Hank Aaron Trail Has Historic Murals
Walkers, bikers encounter murals celebrating historic Open Housing Marches of 1967.
Brightly colored paintings with doves, blue skies and silhouettes of people decorate an ugly, gray chain link fence enclosing an industrial lot. The murals, which feature messages of hope from Chief Joseph, a prominent leader of a Nez Perce tribe, and Mexican hero Benito Juárez contrast with the barbed wire on the fence.
The recent Public Art Walk on the Hank Aaron State Trail gave visitors a chance to learn about the murals and other artwork along the Menomonee River Loop section of the trail, which runs parallel to West Canal Street from North 13th Street to North 25th Street. The event was organized by Menomonee Valley Partners for Valley Week and 200 Nights of Freedom, which celebrates the 50th anniversary of the marches. About 20 people participated.
The vibrant murals were painted by students from 10 different schools near the Menomonee River Valley in 2007, the 40th anniversary of the Milwaukee Open Housing Marches. They created the Civil Rights River Loop Murals along a portion of the Hank Aaron State Trail to commemorate the marches.
The students came up with the designs themselves, said Melissa Cook, who manages the Hank Aaron trail for the Wisconsin Department of Natural Resources, but they were inspired by a mural created by artist Katrina Motley and students at Milwaukee Institute of Art and Design (MIAD). Motley’s “March On” murals, created in 2006, depict black silhouettes marching against orange and yellow sunsets.
The River Loop is not the most scenic portion of the trail, with bridges and warehouses dominating the Menomonee River Valley, so the art provides a way to engage people, said Cook.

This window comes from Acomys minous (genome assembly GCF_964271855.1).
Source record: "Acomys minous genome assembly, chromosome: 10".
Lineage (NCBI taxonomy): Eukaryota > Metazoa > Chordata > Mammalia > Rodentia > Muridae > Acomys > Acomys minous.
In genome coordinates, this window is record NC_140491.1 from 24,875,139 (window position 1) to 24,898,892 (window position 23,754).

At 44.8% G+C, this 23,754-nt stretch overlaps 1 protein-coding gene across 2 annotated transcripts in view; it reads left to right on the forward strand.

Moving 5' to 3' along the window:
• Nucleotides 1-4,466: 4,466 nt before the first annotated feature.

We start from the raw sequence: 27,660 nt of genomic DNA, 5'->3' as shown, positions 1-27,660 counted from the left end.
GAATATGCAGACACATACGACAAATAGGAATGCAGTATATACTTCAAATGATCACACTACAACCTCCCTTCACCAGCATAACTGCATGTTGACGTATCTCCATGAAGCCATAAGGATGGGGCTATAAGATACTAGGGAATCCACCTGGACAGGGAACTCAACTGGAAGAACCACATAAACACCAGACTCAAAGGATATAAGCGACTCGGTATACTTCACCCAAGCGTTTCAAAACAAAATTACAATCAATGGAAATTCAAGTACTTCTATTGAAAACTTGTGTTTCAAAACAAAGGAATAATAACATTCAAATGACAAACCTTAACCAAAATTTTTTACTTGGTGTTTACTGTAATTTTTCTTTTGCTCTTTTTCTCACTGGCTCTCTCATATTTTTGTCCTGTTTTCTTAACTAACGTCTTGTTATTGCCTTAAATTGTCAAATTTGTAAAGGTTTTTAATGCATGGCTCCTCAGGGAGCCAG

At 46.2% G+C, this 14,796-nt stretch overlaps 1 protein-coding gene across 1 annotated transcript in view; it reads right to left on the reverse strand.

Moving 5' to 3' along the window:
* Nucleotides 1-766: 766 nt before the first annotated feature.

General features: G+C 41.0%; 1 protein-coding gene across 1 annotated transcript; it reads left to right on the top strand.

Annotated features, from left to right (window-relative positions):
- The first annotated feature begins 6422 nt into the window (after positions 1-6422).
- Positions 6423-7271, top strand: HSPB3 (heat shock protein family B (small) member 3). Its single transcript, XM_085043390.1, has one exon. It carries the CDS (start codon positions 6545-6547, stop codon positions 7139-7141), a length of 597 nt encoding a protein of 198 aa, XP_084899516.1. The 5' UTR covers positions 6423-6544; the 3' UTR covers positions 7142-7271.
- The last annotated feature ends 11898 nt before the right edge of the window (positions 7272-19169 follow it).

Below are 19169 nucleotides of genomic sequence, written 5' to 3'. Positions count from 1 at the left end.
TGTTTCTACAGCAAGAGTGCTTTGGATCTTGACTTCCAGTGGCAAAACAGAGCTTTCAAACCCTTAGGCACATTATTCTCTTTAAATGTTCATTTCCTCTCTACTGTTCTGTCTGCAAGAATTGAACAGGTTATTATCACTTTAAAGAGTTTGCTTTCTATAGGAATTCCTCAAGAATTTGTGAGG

“It’s important we relay that history; you can relay it in a more interesting and engaging fashion through art,” she added.
The trail goes directly underneath the 16th Street Viaduct, also known as the James E. Groppi Unity Bridge. The Menomonee River Valley was known as the Mason-Dixon Line of Milwaukee, separating the predominantly black North Side from the mostly white South Side, Cook explained. The Rev. James E. Groppi, a white Catholic priest, marched with thousands of people, mostly African-Americans, for 200 nights in a row in 1967-1968 demanding open housing and racial equality. A sign directly underneath the bridge explains its history.
“Sometimes it’s best not to forget about our past even with things we’re not proud of,” Cook said, referring to the white counter-protesters’ reaction to the marchers. “It’s the high point and low point in our history all in the same event,” Cook said.
Then-Milwaukee Mayor Henry Maier imposed a voluntary curfew during the marches and called up the National Guard at one point.
“I’m old enough to remember the events discussed,” said Karen Watson, an attendee who grew up in the Milwaukee suburbs. Watson said she remembers the National Guard and a 9 p.m. curfew during the marches.
“I appreciated the art work and I enjoyed learning more about my city,” Watson said.
In addition to the murals, the group saw Katie Martin’s “A Place to Sit,” the gateway sculpture to the River Loop. The three high-back chairs are engraved with the names of Milwaukee Native American nations, including the Oneida Nation, the Sokaogon Chippewa and the Forest County Potawatomi.
Martin was inspired by the writings of local historian John Gurda, who described European settlers playing a game of musical chairs that left Native Americans with nowhere to sit, Cook explained.
“Art on this part of the trail should follow at least the history, culture or environment of the Menomonee River Valley,” said Cook. “We want the art to tell our stories.”